Saturday, 8 October 2011

NZ North Island - Auckland to Whangarei

Auckland at night
I had been looking forward to getting out of the heat and humidity of the last 3 months in Asia and into the NZ springtime, but on landing at Auckland International I realised I was under-prepared for the temperatures. With gritted teeth I walked out of the plane in a T-shirt. Where had my Northern roots gone? It was only 15 degrees, I used to be able to do winter nights out in Sheffield in just a T-shirt.

I was just one of thousands travelling to New Zealand for the Rugby World Cup and the excitement in the country was evident. The guy at passport control chatted with me (talked at me) for 10 minutes about England's fly half problems while people waited in line behind.

NZ is a special place and I hadn't really appreciated it until passing through customs. There are signs all over warning of the risks to NZ's delicate habitat. Bringing in fruit and vegetables is prohibited and even hiking boots need to be declared, as they may be coated in soil that can contaminate the native environment. This delicate environment is mostly due to NZ's relative isolation from continental landmasses. When the supercontinent Gondwana started to split around 180 million years ago dinosaurs ruled Earth. NZ and Australia gradually moved away from the supercontinent and their isolation allowed evolution to run its course almost independently. As a result there are no mammals native to NZ, except for bats and marine mammals. Some native birds lost their ability to fly as they simply didn't need it. Until mammals were brought over by the Polynesians and Europeans, these birds had no natural predators. Authorities in NZ take the preservation of NZ's natural environment very seriously.

I spent two days in Auckland, watching rugby all afternoon and adjusting to the new timezone and climate by buying ales and warm jumpers. Auckland museum had some good exhibits but its in-house Maori cultural show was pretty cheesy. I treated myself to some western food in restaurants with menus with words like "jus" and "reduction". Bliss.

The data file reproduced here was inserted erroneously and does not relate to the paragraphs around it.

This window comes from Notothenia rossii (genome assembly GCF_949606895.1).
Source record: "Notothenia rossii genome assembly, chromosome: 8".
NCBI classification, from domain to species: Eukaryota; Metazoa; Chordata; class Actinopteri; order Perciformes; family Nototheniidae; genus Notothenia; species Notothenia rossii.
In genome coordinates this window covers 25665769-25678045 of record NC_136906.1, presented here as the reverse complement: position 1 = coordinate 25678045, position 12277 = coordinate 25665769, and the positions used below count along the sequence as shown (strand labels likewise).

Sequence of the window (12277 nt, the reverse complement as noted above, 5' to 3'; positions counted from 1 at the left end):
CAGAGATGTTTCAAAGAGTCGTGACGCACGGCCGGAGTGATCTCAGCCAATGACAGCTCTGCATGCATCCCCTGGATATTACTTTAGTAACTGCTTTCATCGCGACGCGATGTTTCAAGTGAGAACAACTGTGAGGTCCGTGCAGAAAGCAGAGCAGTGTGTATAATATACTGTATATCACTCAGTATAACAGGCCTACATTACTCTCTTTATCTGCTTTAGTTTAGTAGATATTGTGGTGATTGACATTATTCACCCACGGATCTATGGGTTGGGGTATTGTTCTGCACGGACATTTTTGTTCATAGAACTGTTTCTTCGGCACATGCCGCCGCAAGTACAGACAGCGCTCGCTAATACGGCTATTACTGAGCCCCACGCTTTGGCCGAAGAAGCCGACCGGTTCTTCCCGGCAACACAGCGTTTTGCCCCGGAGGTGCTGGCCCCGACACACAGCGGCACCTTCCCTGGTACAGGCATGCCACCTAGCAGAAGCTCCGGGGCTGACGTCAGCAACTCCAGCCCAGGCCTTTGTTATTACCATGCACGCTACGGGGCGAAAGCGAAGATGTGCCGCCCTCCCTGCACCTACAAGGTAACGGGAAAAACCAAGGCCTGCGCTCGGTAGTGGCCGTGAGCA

I picked up my hire car - a white, automatic, Nissan Sunny (remember, I'm trying to do this on the cheap) which tracked to the left at low speeds and to the right at high speeds (I'm not even sure that's mechanically possible) - and drove 170 miles north to the Bay of Islands. The main motorway in North Island stretches from Wellington in the south to Cape Reinga in the very north. To call it a motorway is doing it a favour - once you're out of Auckland it's essentially a single lane road.

Bay of Islands
On a good day at Cape Reinga you can actually see the deep blue Pacific and the blue-green Tasman sea mixing together, but as weather wasn't ideal and it was getting late I headed to to Paihia on the northern coast. A picturesque bay but nothing much to see here, just more rugby and great wine and satisfied my cravings for western foods, which by then had moved on to nachos. The hostel had a weird nautical-theme and had a piano right outside my door which we weren't allowed to touch. It's been three months since I dropped mine off in storage and haven't played since. The gods are teasing me.

I planned to skirt through North Island pretty quickly as I've been told by lots of people that the South is amazing. It had taken a while to plan, but I had a rough route in mind which would take in a few World Cup games. The first of which was Japan vs Tonga in Whangarei. The town itself was very small and accommodation for the game day was totally booked up. The nearest bed I could find was a small village called Ruakaka, about 25 miles from the stadium.

The game was terrific. Not many Japanese are aware that their country was competing but the supporters who made it over were fanatical. North Island as has a huge Pacific Islander community so this made for a terrific atmosphere, and all the more exciting when the stadium caught fire - mild panic only started when the tanoy announced that "the fire was under control" and fans turned round to see the 5 metre flames for the first time.

Sipi Tau, the "Tongan Haka"

Not a great pic, but there's the little fire if you don't believe me

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